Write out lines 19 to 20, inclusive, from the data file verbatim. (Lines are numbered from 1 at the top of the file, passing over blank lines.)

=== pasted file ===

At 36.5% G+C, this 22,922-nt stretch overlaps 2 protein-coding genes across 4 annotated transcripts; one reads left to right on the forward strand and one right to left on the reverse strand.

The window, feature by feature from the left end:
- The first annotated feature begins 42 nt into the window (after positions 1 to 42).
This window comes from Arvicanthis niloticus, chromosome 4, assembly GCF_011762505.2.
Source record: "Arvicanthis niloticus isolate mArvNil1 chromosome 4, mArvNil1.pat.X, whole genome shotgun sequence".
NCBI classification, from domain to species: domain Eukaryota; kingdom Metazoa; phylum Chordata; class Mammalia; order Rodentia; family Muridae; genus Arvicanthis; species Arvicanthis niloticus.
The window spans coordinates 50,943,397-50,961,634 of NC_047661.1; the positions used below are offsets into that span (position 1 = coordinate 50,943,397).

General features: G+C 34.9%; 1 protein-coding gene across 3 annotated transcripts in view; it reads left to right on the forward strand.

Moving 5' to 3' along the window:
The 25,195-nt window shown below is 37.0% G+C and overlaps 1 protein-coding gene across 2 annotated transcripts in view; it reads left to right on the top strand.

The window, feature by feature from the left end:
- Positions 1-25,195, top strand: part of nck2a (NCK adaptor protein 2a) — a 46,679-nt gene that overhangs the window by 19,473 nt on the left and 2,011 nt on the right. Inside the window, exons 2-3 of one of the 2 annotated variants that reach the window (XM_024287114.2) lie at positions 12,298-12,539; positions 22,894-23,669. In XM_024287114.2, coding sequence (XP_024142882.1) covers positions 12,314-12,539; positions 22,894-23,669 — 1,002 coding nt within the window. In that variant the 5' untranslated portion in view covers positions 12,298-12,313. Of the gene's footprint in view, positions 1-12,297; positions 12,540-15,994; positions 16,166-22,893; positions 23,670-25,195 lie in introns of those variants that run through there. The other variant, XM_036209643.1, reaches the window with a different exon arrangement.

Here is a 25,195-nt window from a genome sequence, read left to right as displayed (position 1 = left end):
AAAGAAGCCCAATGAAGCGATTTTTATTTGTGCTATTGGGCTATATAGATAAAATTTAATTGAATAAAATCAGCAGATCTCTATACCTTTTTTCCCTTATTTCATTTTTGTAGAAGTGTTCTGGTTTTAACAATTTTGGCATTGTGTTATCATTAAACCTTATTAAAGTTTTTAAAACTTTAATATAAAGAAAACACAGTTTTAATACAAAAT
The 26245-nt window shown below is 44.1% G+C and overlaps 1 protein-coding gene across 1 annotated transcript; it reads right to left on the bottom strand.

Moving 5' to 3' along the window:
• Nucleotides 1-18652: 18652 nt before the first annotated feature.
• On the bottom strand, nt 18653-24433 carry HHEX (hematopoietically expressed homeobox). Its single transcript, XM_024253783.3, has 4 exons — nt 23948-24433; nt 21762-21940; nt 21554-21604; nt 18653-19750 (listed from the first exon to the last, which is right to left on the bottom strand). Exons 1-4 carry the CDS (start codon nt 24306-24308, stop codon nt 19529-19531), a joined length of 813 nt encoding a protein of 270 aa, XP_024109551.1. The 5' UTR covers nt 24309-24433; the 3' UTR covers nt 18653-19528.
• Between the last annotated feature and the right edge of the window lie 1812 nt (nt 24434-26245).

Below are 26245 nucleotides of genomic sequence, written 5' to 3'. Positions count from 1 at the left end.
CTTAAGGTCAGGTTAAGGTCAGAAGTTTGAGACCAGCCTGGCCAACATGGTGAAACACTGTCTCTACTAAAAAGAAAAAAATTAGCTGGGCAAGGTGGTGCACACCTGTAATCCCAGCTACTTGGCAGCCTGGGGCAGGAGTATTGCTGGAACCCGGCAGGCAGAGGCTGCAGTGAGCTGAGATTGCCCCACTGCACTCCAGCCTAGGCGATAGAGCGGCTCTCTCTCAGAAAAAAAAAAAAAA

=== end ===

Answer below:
• Between the last annotated feature and the right edge of the window lie 1812 nt (nt 24434-26245).

Below are 26245 nucleotides of genomic sequence, written 5' to 3'. Positions count from 1 at the left end.